Unfortunately, the word “empowerment” has, for many, become nothing more than a tired, old cliche–something that I’ve been teasing people about for years (like in this video clip, for example).
Even though the value of empowerment is, ostensibly, conventional wisdom by now, it’s still the rare leader that does it and does it well. Most get caught up in a faulty, self-sabotaging thought process that goes something like this:
Empowerment = I give them control = I extend them my trust = they take advantage of me and/or screw it up = I get blamed = I lose my job = I lose my house = forget it.
I’m not going to suggest that people will NEVER take advantage of you or screw things up when given the opportunity; that would be naive. Most of the time, however, people will meet the challenge beautifully, and many times they’ll go way beyond what you expect.
Keith’s career as a software engineer with GE took him from the UK to Milwaukee. He eventually moved to California to work with a medical device company as a leader on the oncology team.
As a new leader on a new team, Keith wanted to make a significant demonstration of his belief and trust in the staff. So at a meeting early in his tenure, he gave everyone a voucher that they could use in a variety of ways:
1. They could go out to lunch anywhere they wanted. Anywhere. As long as they went with someone else on the team and talked about work.
2. They could buy any book they wanted.
3. They could spend up to $1000.00 to get any software or software upgrade they needed for their work.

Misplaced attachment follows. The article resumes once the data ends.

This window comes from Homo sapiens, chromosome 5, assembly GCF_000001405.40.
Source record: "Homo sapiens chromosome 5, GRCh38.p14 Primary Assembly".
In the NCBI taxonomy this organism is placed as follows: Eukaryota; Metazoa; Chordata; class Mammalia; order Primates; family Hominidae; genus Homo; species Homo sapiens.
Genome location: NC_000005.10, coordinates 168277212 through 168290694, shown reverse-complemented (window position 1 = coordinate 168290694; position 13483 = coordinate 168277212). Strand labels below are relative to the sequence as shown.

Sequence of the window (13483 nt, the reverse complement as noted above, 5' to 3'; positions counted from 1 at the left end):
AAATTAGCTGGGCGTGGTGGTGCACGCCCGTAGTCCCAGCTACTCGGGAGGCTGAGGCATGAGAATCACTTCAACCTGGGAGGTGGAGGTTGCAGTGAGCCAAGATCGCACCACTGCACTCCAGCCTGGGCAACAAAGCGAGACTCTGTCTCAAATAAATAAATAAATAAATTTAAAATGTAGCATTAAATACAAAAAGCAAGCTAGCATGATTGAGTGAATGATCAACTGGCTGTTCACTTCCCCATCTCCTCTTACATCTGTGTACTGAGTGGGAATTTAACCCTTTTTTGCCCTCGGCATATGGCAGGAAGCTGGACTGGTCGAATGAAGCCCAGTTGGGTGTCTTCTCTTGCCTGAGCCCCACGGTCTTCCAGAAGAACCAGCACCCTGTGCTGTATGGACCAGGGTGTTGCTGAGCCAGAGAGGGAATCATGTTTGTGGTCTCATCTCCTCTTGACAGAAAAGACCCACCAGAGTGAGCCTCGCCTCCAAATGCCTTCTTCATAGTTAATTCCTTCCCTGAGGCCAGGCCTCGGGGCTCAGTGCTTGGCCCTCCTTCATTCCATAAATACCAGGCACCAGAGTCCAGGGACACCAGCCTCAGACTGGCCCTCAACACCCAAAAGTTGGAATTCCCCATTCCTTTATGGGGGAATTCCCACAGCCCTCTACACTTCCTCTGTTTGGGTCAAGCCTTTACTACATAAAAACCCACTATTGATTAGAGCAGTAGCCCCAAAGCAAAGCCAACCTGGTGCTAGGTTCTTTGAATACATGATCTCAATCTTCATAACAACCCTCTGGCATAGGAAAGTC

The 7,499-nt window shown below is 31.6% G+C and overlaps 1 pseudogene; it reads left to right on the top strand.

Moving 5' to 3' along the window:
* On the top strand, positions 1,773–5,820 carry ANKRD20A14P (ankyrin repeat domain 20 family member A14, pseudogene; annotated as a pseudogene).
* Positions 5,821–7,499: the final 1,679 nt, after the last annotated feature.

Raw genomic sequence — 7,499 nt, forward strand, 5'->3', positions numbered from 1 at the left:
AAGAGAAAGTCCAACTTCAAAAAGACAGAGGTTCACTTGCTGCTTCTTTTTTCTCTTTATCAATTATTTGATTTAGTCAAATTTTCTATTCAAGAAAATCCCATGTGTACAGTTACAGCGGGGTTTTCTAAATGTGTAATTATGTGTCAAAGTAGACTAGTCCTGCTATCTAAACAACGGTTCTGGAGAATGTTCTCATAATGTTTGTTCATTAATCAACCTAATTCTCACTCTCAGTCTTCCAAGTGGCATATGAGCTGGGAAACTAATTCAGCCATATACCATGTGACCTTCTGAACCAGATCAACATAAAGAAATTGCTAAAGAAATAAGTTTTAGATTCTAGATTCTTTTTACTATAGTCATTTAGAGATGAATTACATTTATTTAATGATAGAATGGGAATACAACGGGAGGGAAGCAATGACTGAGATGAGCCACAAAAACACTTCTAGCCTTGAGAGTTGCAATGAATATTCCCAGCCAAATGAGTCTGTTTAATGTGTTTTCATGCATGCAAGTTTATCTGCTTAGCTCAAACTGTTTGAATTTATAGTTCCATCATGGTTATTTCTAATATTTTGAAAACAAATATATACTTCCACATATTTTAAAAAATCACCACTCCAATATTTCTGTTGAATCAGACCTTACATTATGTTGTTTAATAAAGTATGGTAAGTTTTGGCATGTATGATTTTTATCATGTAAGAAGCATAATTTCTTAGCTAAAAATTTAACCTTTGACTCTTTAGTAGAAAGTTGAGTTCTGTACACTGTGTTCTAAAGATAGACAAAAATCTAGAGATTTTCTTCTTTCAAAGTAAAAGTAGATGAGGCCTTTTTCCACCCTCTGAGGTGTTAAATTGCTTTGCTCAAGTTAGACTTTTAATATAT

As you can imagine, word of this meeting spread like wildfire through the organization, and before he knew it, Keith got a frantic call from his boss who was not only angry, but terrified that these people were about to fritter away the company’s hard-earned cash on frivolous lunches and worthless crap. But convinced that his boss was wrong, Keith let his team run with the voucher program.
Three weeks later, Keith did a quick accounting of the expenses and was shocked at what he found.
The entire group–combined, collectively, all together–had spent a grand total of three hundred dollars.
He’d given them the cash because he WANTED them to spend it on building the team, growing their knowledge, and increasing their productivity. They, on the other hand, were so honored by his gesture, that they were being exceedingly thoughtful and strategic about how they were going to invest the money they’d been entrusted with.
And, no surprise, they went on to become a tight and productive team.
So, how about you? Can you find a way to extend real, tangible, hard-core trust to the people you work with?
Let’s hear how. Bonus points to the most creative approach.